Bradley Cooper's directorial debut A Star is Born is tethered to a long history of iconography of the Warner Brothers versions that came before in 1937, 1954, and 1976. The newest version's title card is gorgeous, Cinemascope-era crimson with the alleyway echoes of Lady Gaga, startingly magnetic in her major film debut, singing a riff of "Over the Rainbow" with Garland-like vocal affectations. So begins an Oz journey, from taking out the garbage to becoming a star. It's risky to bathe in cliche--apt to draw comparisons and contrasts to what's become before--and yet there's solace in the familiarity that the movie rides on--from its predecessors and within the rags to riches to rehab VH1 tales so intrinsic in the fabric of showbiz.
On the heels of critical acclaim and festival ovations, Cooper's Star landed in theaters on an acutely contentious weekend in America. On "The Late Show with Stephen Colbert", Lady Gaga eloquently expressed her thoughts: "I believe that I have seen is that when this woman saw that Judge Kavanaugh was going to be possibly put in the highest position of power in the judicial system of this country, she was triggered, and that box opened. And when that box opened, she was brave enough to share it with the world to protect this country."
I recently listened to an interview of Peter Biskind on Bill Ackerman's Supporting Players podcast--Biskind mentioned how movies can veer in different political directions, and how they can also be "centrist." Perhaps because it's so recent in the mind but I immediately thought of this incantation of
A Star is Born, whether strategically or not, as centrist--bridging between red state droning country rock of Jackson Maine (Cooper) and Gaga's Ally, who first meets Jackson in the drag bar where she performs ("La vie en rose," no less, complete with artificial eyebrows). The movie bridges itself between economically viable and artistic and authentic; as commercial popular entertainment (cemented by an A Cinemascore) and the critics who fell for it who may otherwise think their tastes as more discerning.
As a movie fueled and balanced by both romantic dramedy tropes and gritty realism, it's not particularly expensive-looking, never dazzling with effects or sets. Matthew Libatique's photography is elegant but the fame that Ally witnesses and rises to isn't so seductive. Outside of the arena rock concerts, the rooms and spaces in the movie are often confining and cluttered. Hotel rooms and bedrooms, even the notoriously small SNL stage. In that respect, I like and admire how insular the main relationship is portrayed and also how distant this Star feels--from the crowds (just cheering, anonymous masses).
To perhaps cut through drabness, the music is very, very loud--as it preps us in the throttle of opening number "Black Eyes"--and sort of appropriately middling, except for "Shallow" which hits early-on with chilling intensity. The stagecraft of the piece is joyful and unnerving, with Jackson's unique physicality--side glances and turned back--Ally in the background until she ultimately soars into control. Like other enduring movie pop songs, it was bliss I wanted to rewind. The musical moments of the movie--and perhaps the characters' own joys--never hit that peak again. The finale strains for tears with a treacly tune of soft piano chords distracting in its closeness to Mariah's cover of "Without You." But that song, like so many in the movie, is salvaged by excellent acting.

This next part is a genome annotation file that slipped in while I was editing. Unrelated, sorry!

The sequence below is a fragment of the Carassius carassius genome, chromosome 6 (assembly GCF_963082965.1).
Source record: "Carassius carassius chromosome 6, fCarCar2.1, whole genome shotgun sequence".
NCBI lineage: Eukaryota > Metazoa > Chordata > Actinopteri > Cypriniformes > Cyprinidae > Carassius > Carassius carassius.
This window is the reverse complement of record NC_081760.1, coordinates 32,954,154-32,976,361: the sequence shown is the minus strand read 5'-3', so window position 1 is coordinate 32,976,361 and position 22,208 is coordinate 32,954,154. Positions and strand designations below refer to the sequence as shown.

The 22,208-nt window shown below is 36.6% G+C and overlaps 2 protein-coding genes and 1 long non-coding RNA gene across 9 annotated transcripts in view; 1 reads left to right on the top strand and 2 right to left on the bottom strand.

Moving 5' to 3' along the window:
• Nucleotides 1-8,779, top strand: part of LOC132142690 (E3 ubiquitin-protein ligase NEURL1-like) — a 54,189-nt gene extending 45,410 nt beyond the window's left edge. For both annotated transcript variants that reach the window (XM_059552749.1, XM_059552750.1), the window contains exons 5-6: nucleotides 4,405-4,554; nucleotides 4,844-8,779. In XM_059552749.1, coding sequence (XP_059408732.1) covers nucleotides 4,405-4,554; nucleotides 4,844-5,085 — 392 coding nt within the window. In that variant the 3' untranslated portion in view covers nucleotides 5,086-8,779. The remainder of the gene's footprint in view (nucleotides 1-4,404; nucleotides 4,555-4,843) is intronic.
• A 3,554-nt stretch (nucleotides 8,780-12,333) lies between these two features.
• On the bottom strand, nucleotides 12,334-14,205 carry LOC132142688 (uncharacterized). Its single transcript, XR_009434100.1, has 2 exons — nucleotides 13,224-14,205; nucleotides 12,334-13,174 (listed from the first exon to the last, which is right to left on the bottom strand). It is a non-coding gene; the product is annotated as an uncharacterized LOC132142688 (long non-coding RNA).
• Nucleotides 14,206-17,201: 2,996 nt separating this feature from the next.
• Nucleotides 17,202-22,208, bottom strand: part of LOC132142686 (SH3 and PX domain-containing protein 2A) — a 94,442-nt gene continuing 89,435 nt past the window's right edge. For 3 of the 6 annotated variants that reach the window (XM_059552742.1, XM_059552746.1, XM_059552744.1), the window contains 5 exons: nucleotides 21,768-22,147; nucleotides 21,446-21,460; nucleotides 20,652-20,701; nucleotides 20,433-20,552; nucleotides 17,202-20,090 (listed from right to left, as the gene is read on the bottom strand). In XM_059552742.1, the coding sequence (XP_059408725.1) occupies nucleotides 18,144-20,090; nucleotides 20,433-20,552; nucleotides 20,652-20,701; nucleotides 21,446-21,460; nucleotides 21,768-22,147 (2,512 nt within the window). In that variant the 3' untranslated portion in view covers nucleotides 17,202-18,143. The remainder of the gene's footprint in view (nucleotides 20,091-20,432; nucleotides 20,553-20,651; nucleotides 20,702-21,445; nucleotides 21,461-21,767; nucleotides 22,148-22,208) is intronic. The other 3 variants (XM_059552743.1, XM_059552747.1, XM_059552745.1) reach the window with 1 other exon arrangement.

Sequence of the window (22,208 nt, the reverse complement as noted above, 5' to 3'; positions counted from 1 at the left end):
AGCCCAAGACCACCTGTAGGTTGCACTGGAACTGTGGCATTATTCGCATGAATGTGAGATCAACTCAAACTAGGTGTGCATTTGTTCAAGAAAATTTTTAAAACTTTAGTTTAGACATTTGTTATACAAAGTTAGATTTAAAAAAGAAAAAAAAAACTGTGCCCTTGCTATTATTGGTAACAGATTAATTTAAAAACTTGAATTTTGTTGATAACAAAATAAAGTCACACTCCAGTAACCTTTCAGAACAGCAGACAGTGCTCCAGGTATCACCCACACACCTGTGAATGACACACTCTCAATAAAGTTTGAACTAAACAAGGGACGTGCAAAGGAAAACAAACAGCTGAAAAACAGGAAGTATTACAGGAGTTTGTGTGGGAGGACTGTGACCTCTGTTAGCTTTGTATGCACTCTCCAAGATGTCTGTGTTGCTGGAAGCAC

Time and again, the actors transcend the occasionally cheesy trappings of the script, penned by Cooper, Eric Roth, and Will Fetters, including a fictional Grammy Awards ceremony (real and fictional entertainment award ceremonies, like the one in The Bodyguard, are a bit cringe for me, but also deliriously entertaining). There, a drunken Jackson is slotted in backing guitar for a Roy Orbison tribute (which is exactly something the Grammys would do) as a younger crooner is shifted to center stage. Cooper plays it all so well, that you feel in the moment of the scenes, even if the scenes are so on-the-nose in their set-ups. The script doesn't offer much insight into addiction or relationships but Sam Elliott as Jackson's older brother and Andrew Dice Clay as Ally's sweetly concerned / badabing-ish father, are seasoned and perfectly cast. Elliott in particular sharpens Jackson's background story and injects it with emotion. The actuality of Jackson's persona--as raw and real as it may come off to his fans--as imitation, is one of the strongest hooks of the movie (and in Cooper's
performance). We've seen many a pop star fall on their face in a film role, so this movie benefits greatly from Gaga's charismatic turn. It's a sensitive and winning work.
It's been some time since we've had such a galvanizing Hollywood tragic love story. Maybe this would have slipped away in another era, but each of these versions were event movies in their day for their own compelling reasons; in this time, I'm glad it's here. ***1/2